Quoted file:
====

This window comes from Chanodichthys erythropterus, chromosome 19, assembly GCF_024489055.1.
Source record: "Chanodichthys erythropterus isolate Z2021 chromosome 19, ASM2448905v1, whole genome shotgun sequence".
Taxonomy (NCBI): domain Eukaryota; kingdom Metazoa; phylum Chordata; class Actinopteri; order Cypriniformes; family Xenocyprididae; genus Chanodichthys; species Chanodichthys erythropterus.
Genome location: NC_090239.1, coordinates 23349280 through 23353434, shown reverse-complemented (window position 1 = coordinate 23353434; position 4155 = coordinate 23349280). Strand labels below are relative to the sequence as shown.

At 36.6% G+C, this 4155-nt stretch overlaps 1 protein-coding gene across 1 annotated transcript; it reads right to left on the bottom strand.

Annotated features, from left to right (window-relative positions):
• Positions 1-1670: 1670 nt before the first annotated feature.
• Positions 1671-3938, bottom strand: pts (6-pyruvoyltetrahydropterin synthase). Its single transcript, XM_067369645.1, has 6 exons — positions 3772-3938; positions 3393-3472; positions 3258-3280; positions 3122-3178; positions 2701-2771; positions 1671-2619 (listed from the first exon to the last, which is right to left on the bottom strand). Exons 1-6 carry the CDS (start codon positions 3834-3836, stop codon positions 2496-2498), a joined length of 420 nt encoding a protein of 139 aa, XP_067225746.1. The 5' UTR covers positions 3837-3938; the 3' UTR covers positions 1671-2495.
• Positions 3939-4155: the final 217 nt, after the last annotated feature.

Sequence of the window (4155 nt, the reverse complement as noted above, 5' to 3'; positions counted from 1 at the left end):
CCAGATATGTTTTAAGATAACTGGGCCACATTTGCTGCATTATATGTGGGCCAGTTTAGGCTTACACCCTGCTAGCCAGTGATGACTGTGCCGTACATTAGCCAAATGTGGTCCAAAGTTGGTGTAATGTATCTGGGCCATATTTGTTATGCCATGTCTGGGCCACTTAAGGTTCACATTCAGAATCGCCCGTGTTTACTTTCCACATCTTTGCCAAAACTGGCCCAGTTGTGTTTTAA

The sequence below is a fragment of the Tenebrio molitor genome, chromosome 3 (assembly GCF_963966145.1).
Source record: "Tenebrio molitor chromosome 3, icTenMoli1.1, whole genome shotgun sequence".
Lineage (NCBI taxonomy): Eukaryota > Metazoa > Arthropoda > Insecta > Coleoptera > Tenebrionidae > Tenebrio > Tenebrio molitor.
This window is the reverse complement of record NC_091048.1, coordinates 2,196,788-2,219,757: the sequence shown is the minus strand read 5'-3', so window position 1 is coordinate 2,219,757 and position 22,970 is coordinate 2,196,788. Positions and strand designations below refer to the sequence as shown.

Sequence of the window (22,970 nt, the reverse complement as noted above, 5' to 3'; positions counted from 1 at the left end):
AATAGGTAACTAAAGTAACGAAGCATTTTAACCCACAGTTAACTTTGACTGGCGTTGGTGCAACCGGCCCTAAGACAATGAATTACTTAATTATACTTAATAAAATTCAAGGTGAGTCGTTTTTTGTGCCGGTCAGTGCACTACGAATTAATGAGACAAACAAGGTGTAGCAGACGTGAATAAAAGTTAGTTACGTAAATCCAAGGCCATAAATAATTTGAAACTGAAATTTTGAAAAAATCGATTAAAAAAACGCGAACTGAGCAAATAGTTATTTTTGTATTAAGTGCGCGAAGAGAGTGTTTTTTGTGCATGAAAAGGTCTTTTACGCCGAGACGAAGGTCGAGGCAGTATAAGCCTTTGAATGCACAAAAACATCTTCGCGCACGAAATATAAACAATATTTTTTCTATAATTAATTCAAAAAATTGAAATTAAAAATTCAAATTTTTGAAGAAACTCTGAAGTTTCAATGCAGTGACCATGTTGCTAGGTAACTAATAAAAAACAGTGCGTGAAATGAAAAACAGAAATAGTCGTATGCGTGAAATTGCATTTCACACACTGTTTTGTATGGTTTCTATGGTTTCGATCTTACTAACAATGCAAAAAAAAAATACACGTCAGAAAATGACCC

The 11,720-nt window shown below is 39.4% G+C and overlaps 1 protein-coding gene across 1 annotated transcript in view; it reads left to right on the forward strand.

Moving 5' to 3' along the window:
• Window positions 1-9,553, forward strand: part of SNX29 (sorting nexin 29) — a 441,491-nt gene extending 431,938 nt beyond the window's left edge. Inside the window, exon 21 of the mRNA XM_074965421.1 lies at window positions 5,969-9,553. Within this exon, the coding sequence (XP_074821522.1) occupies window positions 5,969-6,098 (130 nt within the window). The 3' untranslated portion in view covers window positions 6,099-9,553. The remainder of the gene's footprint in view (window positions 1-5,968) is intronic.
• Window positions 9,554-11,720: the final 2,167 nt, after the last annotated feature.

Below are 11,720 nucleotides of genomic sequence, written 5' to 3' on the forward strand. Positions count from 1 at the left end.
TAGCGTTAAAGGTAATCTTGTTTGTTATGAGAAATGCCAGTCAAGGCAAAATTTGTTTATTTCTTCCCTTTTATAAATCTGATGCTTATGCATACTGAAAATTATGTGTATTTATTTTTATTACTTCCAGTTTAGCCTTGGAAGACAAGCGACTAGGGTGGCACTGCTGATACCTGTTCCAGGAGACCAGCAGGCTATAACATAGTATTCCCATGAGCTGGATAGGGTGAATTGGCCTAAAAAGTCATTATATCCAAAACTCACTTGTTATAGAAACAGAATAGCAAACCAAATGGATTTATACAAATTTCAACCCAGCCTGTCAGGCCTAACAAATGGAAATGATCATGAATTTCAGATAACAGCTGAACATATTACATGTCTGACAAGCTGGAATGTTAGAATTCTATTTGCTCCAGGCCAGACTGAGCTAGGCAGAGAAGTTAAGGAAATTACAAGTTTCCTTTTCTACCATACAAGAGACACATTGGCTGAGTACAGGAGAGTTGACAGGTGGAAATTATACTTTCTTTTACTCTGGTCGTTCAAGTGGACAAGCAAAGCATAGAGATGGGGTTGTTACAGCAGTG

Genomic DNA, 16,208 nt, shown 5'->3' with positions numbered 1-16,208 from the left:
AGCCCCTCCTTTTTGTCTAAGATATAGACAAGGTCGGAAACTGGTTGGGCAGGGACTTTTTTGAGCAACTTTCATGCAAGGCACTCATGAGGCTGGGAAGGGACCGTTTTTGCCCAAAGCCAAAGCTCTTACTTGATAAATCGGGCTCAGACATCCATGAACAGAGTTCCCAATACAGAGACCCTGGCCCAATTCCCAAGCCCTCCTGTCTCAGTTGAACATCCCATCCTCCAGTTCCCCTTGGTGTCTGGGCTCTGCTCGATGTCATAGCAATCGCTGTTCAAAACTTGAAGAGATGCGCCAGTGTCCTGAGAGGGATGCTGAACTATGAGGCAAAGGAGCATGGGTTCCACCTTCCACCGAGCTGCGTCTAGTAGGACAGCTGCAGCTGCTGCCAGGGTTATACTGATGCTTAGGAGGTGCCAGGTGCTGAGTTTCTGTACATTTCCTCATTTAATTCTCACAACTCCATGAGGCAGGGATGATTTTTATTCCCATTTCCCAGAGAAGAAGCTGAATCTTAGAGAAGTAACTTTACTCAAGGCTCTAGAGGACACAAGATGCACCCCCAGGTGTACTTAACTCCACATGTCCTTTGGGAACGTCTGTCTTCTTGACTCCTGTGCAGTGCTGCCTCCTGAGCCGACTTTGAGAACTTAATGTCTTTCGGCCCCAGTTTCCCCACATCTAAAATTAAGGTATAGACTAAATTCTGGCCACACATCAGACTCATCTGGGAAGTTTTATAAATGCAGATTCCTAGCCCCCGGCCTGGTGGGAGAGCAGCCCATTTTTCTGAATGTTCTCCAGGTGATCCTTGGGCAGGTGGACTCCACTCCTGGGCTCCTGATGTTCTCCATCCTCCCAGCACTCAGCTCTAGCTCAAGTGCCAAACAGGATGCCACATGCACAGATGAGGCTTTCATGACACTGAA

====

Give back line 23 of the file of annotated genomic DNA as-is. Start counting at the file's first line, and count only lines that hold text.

TAGCGTTAAAGGTAATCTTGTTTGTTATGAGAAATGCCAGTCAAGGCAAAATTTGTTTATTTCTTCCCTTTTATAAATCTGATGCTTATGCATACTGAAAATTATGTGTATTTATTTTTATTACTTCCAGTTTAGCCTTGGAAGACAAGCGACTAGGGTGGCACTGCTGATACCTGTTCCAGGAGACCAGCAGGCTATAACATAGTATTCCCATGAGCTGGATAGGGTGAATTGGCCTAAAAAGTCATTATATCCAAAACTCACTTGTTATAGAAACAGAATAGCAAACCAAATGGATTTATACAAATTTCAACCCAGCCTGTCAGGCCTAACAAATGGAAATGATCATGAATTTCAGATAACAGCTGAACATATTACATGTCTGACAAGCTGGAATGTTAGAATTCTATTTGCTCCAGGCCAGACTGAGCTAGGCAGAGAAGTTAAGGAAATTACAAGTTTCCTTTTCTACCATACAAGAGACACATTGGCTGAGTACAGGAGAGTTGACAGGTGGAAATTATACTTTCTTTTACTCTGGTCGTTCAAGTGGACAAGCAAAGCATAGAGATGGGGTTGTTACAGCAGTG